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Break app infrastructure responsibly with chaos engineering

More enterprises are intentionally breaking applications with chaos engineering. It helps developers learn the causes of software failures and how to build better apps.

Sometimes, the only way to identify defects in application infrastructure is to push applications past their limits strategically when demand is low. Developers and testers have embraced chaos engineering, a form of testing that intentionally shuts down servers, turns off app services or changes server clocks.

Chaos engineering ensures apps will hum along when things break in real life or during peak demand. With chaos engineering, cutting-edge enterprises mitigate harm from large-scale disruptions -- like the Amazon Simple Storage Service (S3) outage -- denial-of-service (DoS) attacks or busy holiday sales.

"[Chaos engineering is] by far the most efficient path to achieving resilience, engineering excellence and developing the skills necessary for today's microservice-based systems," Bruce Wong, director of engineering at online shopping service Stitch Fix, said. "Chaos engineering gives [teams] the confidence to be on call and build super-resilient systems that rarely fail. There's a dynamic shift that happens: Engineers start saying 'when' instead of 'if' a component fails."

Both Amazon and Netflix pioneered chaos engineering for their respective application development and testing programs. Netflix even made a variety of internal tools open source, such as Chaos Monkey and Chaos Kong to ensure resilience to regional failure, Chaos Automation Platform and Failure Injection Testing at the microservice level.

However, these tools can be complicated to implement effectively. Chaos engineering can adversely affect live business apps, create security vulnerabilities or instigate extensive cascading failures if it is implemented poorly.

Failure as a service

Gremlin offers a failure-as-a-service tool to make chaos engineering easier to deploy. It includes a variety of safeguards built in to break infrastructure responsibly. The tool is used by IT shops at companies such as Expedia, Twilio and Confluent.

Gremlin was founded by CEO Kolton Andrus and CTO Matthew Fornaciari. The two worked on custom chaos engineering tools for Amazon, Netflix and Salesforce previously.

Chaos engineering is not just about breaking things randomly. "You want to do thoughtful, planned experiments that teach you about your system," Andrus said. "If you break things on purpose, it is an opportunity not just to build better systems, but also to train people."

Gremlin sets up controlled chaos experiences for enterprises that want to dip their toes in the water. Much like a hackathon, these GameDays let developers, testers and ops teams experiment with introducing different kinds of chaos systems. Teams assess applications' performance and monitor environments, gaining awareness of different kinds of failures. For example, an S3 outage might first be reported as an app failure on the team's dashboard, rather than indicating the root cause.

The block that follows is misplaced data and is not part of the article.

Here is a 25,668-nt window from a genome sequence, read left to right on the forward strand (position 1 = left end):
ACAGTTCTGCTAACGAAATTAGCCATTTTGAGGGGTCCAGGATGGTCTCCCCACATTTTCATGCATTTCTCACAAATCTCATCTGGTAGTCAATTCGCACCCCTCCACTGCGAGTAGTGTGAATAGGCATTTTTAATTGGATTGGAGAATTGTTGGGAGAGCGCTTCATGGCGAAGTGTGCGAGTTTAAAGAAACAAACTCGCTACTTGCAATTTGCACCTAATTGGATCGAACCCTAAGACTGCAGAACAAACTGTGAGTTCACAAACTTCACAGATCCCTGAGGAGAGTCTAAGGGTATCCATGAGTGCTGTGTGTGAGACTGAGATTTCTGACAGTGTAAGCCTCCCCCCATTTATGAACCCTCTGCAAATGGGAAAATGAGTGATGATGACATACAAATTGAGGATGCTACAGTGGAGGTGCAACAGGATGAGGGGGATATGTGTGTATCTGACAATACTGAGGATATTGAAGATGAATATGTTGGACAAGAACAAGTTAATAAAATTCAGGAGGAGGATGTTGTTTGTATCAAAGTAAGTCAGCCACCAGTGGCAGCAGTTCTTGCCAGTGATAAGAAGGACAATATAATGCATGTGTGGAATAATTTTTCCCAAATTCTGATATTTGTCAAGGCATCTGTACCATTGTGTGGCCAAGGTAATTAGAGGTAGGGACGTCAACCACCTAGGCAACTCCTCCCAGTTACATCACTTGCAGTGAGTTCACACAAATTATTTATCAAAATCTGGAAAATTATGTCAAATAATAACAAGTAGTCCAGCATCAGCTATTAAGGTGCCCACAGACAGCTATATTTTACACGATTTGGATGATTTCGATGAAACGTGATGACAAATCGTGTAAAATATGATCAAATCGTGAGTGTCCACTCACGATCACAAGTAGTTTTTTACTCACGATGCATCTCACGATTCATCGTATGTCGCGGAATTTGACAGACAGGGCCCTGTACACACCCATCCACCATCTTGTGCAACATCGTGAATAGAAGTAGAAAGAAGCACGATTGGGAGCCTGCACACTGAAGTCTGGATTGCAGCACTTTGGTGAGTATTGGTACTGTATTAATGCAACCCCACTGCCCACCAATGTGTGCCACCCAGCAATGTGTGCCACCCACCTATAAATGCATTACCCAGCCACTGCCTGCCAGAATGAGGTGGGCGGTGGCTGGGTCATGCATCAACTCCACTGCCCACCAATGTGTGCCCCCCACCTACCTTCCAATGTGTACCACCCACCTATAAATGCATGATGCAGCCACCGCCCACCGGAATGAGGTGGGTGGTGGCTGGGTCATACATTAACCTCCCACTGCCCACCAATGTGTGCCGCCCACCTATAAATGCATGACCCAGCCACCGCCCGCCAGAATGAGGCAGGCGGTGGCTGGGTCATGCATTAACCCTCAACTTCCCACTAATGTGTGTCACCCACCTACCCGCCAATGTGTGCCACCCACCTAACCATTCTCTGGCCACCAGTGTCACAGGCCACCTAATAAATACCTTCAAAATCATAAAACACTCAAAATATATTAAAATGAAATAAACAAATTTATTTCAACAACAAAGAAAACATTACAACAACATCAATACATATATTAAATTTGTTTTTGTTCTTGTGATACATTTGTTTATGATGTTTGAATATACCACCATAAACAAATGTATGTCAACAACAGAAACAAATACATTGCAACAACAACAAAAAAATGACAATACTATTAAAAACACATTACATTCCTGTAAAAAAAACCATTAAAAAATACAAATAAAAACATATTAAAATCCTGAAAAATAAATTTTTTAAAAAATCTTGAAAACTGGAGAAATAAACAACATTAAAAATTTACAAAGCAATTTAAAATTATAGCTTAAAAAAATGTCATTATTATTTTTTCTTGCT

Different kinds of failure

Gremlin's service scales up each failure mode gradually, with the option to revert the experiment if things go wrong. The approach works on failure modes, such as CPU performance throttling, packet delays or clock adjustments. Other failure modes -- for example, host reboots -- can be more problematic to undo and should be implemented with greater caution.

Chaos doesn't cause problems; it reveals them.
Nora JonesSenior software engineer, Netflix

The chaos engineering tool's approach of breaking pieces in a complex system can help to identify components of the application stack that can cause cascading failures across enterprise systems. The three main kinds of failure modes are:

  • Resource outages or slowdowns in CPU, storage and memory;
  • Host containers that are rebooted or clocks that change; and
  • Network issues, such as when connections slow, domain name system services go down or an enterprise experiences a DoS.

Even surprisingly simple failure modes cause large-scale problems. For instance, an application works fine until a server clock drifts or daylight saving time adjustment rolls across the world and affects clocks differently. Small changes could lead to event scheduling conflicts that cascade out into other app services.

Use chaos to reveal problems

Unit testing is good for performing tests on known component behavior. Similarly, integration testing is good for tests on known connections between components. But chaos engineering is more about software engineers and QA personnel finding unknown problems through experimentation.

"Chaos engineering is not meant to replace unit and integration tests," Jones explained. "[The three] are meant to work together in harmony to give you the most availability possible in order to ensure that your customers have a great experience and your business stays up and running."

According to Jones, chaos engineering experiments can take a lot of time to plan and set up -- especially when it comes to deciding good injection points for introducing failure and identifying good failure scenarios. The future lies in crafting algorithms that will make it easier to decide the best chaos experiments to run and that would make it easier to perform critical experiments more frequently.

 "Everyone can and should be doing this," Jones said. "Chaos doesn't cause problems; it reveals them."

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